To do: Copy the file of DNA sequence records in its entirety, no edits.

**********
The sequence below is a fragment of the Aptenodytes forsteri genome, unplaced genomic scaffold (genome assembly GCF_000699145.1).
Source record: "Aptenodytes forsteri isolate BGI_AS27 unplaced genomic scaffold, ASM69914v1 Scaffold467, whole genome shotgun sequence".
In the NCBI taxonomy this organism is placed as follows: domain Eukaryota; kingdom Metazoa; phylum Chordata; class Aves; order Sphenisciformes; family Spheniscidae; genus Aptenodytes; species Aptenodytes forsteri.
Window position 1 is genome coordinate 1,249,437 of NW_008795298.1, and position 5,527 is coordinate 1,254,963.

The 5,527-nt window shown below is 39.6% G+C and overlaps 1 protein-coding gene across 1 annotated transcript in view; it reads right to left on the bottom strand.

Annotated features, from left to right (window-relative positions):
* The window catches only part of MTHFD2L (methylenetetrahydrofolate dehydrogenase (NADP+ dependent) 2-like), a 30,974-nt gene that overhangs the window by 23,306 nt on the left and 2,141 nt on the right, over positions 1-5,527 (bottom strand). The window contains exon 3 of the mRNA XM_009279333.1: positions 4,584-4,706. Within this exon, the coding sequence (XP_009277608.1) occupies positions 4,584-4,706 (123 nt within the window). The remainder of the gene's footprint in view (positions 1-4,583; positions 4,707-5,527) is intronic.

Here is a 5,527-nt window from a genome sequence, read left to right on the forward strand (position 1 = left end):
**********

The sequence below is a fragment of the Aptenodytes forsteri genome, unplaced genomic scaffold (genome assembly GCF_000699145.1).
Source record: "Aptenodytes forsteri isolate BGI_AS27 unplaced genomic scaffold, ASM69914v1 Scaffold467, whole genome shotgun sequence".
In the NCBI taxonomy this organism is placed as follows: domain Eukaryota; kingdom Metazoa; phylum Chordata; class Aves; order Sphenisciformes; family Spheniscidae; genus Aptenodytes; species Aptenodytes forsteri.
Window position 1 is genome coordinate 1,249,437 of NW_008795298.1, and position 5,527 is coordinate 1,254,963.

The 5,527-nt window shown below is 39.6% G+C and overlaps 1 protein-coding gene across 1 annotated transcript in view; it reads right to left on the bottom strand.

Annotated features, from left to right (window-relative positions):
* The window catches only part of MTHFD2L (methylenetetrahydrofolate dehydrogenase (NADP+ dependent) 2-like), a 30,974-nt gene that overhangs the window by 23,306 nt on the left and 2,141 nt on the right, over positions 1-5,527 (bottom strand). The window contains exon 3 of the mRNA XM_009279333.1: positions 4,584-4,706. Within this exon, the coding sequence (XP_009277608.1) occupies positions 4,584-4,706 (123 nt within the window). The remainder of the gene's footprint in view (positions 1-4,583; positions 4,707-5,527) is intronic.

Here is a 5,527-nt window from a genome sequence, read left to right on the forward strand (position 1 = left end):